Tuesday, November 6, 2012
Voters made decisions on car repairs, assisted suicide and medical marijuana in the statewide election.
Question 1: Right to Repair Voters approved the “Right to Repair” ballot question, which would give consumers more choices when fixing a car in today's election. According to numbers on boston.com, 85 percent of voters approved the question, with 51 percent of the state reporting at 10:15 p.m. The initiative requires automakers to make computer software codes for repairs more accessible to independent repair shops and car owners by 2015. But in July, state legislators devised a compromise that would give carmakers until 2018 to comply with the new law, according to a Boston Globe report. By approving Question 1, voters trumped that compromise and enacted the “Right to Repair” act as written on the ballot. “Voters sent a clear message to …
Friday, November 2, 2012
Find out what your vote on Question 1 will mean.
On Nov. 6, Massachusetts voters will be asked to vote on three questions along with the state and federal political races. Question 1, also known as Right to Repair, is asking voters whether all owners should have access to repair manuals and diagnostic information for their vehicles. "This proposed law would prohibit any motor vehicle manufacturer, starting with model year 2015, from selling or leasing, either directly or through a dealer, a new motor vehicle without allowing the owner to have access to the same diagnostic and repair information made available to the manufacturer’s dealers and in-state authorized repair facilities," the Massachusetts Secretary of State's website says. According to the website, a "yes" vote on Question 1 …
Find out what a yes or no vote on Question 3 will mean.
On Nov. 6, Massachusetts voters will be asked to vote on three questions along with the state and federal political races. Question 3 is regarding the legalization of medical marijuana. "This proposed law would eliminate state criminal and civil penalties for the medical use of marijuana by qualifying patients. To qualify, a patient must have been diagnosed with a debilitating medical condition," the Massachusetts Secretary of State's website says. According to the website a "yes" vote would allow for patients to smoke marijuana if it is prescribed by a doctor. A "no" vote would make no change to the current law and keep the practice illegal.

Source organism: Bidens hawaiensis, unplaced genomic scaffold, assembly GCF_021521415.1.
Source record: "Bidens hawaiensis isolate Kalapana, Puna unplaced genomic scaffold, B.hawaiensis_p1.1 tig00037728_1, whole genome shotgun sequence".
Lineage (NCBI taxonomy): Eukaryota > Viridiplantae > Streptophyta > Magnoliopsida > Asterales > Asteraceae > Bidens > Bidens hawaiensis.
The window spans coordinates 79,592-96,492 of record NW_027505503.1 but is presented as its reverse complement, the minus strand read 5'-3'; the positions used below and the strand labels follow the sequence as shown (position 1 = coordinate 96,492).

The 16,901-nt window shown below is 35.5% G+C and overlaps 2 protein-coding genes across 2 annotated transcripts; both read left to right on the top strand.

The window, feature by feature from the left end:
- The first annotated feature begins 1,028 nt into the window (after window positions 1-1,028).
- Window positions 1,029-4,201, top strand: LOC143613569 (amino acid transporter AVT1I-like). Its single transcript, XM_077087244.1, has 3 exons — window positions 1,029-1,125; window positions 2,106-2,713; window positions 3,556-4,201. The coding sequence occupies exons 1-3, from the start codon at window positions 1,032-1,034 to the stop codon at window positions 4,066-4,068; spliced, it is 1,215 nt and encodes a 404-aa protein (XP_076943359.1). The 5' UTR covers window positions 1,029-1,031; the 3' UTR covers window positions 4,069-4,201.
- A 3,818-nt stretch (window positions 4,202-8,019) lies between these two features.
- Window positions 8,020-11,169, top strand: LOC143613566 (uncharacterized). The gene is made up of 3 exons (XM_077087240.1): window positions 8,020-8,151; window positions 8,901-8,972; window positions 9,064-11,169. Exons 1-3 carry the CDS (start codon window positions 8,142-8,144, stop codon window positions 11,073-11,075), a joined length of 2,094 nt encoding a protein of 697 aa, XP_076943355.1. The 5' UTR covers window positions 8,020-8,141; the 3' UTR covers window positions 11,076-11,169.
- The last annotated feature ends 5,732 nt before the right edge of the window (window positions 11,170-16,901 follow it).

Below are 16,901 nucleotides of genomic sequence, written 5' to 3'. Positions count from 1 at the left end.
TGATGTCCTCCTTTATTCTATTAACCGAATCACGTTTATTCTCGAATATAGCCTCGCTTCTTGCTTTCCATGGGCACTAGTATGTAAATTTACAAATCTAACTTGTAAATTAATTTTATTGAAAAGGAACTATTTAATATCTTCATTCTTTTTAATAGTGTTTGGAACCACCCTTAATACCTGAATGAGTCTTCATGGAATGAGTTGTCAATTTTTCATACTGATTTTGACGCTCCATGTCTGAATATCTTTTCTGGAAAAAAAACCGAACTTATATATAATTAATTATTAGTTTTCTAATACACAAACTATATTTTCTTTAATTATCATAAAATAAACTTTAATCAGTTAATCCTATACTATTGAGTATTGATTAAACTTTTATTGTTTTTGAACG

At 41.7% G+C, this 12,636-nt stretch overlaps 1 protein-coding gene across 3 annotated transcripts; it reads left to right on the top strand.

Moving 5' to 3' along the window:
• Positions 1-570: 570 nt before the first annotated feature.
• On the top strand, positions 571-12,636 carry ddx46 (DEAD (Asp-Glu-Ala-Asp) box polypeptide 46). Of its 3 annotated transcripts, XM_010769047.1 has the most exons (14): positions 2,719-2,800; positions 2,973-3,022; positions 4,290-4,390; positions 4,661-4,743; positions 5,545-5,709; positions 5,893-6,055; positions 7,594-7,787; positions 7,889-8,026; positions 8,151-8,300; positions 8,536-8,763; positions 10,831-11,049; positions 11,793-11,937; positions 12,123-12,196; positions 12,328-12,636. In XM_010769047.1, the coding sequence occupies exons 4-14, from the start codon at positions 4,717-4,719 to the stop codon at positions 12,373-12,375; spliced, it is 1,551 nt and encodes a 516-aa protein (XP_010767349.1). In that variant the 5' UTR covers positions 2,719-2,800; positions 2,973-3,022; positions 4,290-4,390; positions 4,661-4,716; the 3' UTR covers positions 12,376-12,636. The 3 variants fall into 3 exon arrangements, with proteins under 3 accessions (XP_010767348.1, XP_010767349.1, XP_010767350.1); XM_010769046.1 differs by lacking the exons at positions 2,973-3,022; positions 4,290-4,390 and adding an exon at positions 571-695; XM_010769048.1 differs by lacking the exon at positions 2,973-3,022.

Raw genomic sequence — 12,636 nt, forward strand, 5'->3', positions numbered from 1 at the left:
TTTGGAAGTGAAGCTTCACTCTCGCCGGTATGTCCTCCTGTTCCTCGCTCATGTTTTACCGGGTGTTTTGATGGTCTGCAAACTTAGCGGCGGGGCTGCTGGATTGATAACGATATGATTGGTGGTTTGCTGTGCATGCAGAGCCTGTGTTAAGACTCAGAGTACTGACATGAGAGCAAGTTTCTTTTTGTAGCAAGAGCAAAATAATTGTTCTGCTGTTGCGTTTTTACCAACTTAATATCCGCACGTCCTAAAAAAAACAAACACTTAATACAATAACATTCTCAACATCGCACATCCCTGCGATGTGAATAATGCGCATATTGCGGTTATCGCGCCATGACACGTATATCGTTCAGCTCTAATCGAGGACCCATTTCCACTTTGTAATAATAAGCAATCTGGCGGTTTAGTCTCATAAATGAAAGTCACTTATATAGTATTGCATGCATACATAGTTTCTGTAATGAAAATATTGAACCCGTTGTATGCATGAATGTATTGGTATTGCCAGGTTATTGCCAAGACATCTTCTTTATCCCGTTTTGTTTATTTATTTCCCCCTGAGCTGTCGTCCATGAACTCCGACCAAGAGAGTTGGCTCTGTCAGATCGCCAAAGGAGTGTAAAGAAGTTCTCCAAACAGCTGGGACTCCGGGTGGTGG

Thursday, October 25, 2012
The car owner's group wants the ballot passed in spite of recent compromise legislation.
Even though both sides of the "Rght to Repair" question came together in September to urge voters not to vote on the initiative next month, Southern New England AAA is still pushing the measure. But in light of a compromise bill passed July 31, both sides of the "Right to Repair" debate had begun a campaign to urge voters not to vote on the ballot question next month. "Although it was too late to take this question off the ballot, people can feel confident that the issue has been addressed by the Legislature," Art Kinsman, the spokesman for the Right to Repair Coalition, said at the State House. Under the bill, automakers will be required make available to independent mechanics by 2018 all repair codes and other diagnostic information. …
Monday, October 8, 2012
Advocates on both sides of the issue are urging voters not to override the compromise bill passed this summer.
In light of a compromise bill passed July 31, both sides of the "right to repair" debate have begun a campaign to urge voters not to vote on the ballot question next month. Though the Legislature passed a compromise bill, the deadline for removing the question from the ballot had passed weeks earlier, on July 3. "Although it was too late to take this question off the ballot, people can feel confident that the issue has been addressed by the Legislature," Art Kinsman, the spokesman for the Right to Repair Coalition, said at the State House last week. Under the bill, automakers would be required make available to independent mechanics all repair codes and other diagnostic information but have time to satisfy a mandate that all new cars …
Wednesday, October 3, 2012
Votes will be asked in the November election to vote on Question 2, which if passed, would allow physicians to prescribe medicine to end a terminally ill patient's life.
As part of the November election, voters will have a chance to move in favor or against a question regarding medication for terminally ill patients. The proposed law would allow a physician licensed in Massachusetts to prescribe medication, at a terminally ill patient’s request, to end that patient’s life, according to Secretary of State William F. Galvin's website. To qualify, a patient would have to be an adult resident who is determined, medically, to be mentally capable of making and communicating health care decisions; be diagnosed by attending and consulting physicians as having an incurable, irreversible disease that will, within reasonable medical judgment, cause death within six months; and voluntarily expresses a wish to die and …